Goldman Sachs Group Inc. topped profit estimates as its equities-trading unit posted a jump in revenue that was triple what analysts expected, capping off what it’s pitching as a year of transition.

The asset and wealth division helped drive the gains, posting its highest quarterly revenue in two years on a gain tied to the sale of a financial-management business. That helped counter fixed-income trading results and investment-banking fees that fell short of expectations.

“This was a year of execution for Goldman Sachs,” Chief Executive Officer David Solomon said in a statement Tuesday. “With everything we achieved in 2023, coupled with our clear and simplified strategy, we have a much stronger platform for 2024.”

Goldman Sachs is trying to put behind it a year in which dealmaking remained depressed and losses on real estate investments and the consumer business dragged down profit. The company is more reliant than other major banks on dealmaking, and executives have linked a rebound in private equity as the key to ending a protracted slowdown in that business. The firm, whose performance in 2023 fell short of its own targets, is refocusing efforts on its Wall Street business and money-management ambitions.

The equities unit generated $2.61 billion in revenue, a 26% jump compared to expectations for an increase of just about 8%. That left the bank more than $1.5 billion ahead of its closest rival, Morgan Stanley, for the full year, helping to once again cement its standing as the leader in that business.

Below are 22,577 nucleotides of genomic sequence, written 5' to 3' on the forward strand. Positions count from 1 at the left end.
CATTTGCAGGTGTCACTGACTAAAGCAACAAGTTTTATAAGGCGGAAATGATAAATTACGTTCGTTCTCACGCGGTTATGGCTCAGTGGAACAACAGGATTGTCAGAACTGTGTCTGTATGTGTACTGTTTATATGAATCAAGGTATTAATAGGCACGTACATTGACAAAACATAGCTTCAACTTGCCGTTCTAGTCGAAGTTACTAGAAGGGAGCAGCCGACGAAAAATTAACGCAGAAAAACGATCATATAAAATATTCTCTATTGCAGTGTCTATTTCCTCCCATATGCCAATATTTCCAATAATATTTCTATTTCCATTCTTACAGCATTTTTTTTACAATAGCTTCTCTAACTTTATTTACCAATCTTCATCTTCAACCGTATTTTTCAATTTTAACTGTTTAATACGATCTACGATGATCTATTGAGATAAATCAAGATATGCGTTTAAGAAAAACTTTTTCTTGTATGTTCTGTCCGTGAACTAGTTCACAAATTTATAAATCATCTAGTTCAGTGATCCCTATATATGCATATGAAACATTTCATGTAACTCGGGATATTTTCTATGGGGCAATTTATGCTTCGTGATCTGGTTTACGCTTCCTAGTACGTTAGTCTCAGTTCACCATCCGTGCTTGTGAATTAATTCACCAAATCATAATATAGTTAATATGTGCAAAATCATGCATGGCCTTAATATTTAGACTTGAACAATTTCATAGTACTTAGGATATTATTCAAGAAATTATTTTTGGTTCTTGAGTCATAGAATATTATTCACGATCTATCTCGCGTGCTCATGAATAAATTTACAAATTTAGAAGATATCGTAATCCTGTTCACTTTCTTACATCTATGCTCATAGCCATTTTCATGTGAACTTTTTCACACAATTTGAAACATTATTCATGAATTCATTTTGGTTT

Goldman shares, which rallied at the end of 2023 to post a 12% advance for the year, slipped 0.3% to $376.50 at 9:45 a.m. in New York, compared with a 2.1% drop for the KBW Bank Index.

Net income was $2.01 billion, or $5.48 a share, on $11.3 billion in revenue in the fourth quarter. Earnings were 51% higher than last year.

Goldman’s asset- and wealth-management business posted revenue of $4.39 billion, up 23% from a year earlier. Management fees contributed the biggest chunk as the bank highlights what it hopes will be predictable growth in those fees, which previously were overshadowed by its principal bets.

The bank trimmed its historical principal bets to $16.3 billion, according to a presentation on its website, dropping close to the $15 billion target it previously outlined. Fundraising from investors was supposed to help fill that void, and the firm reported that it has raised $251 billion in alternatives, running ahead of prior targets.

Assets under supervision rose 10% during the year, to a record $2.81 trillion. Goldman posted impairments tied to its commercial real estate exposure of $262 million.

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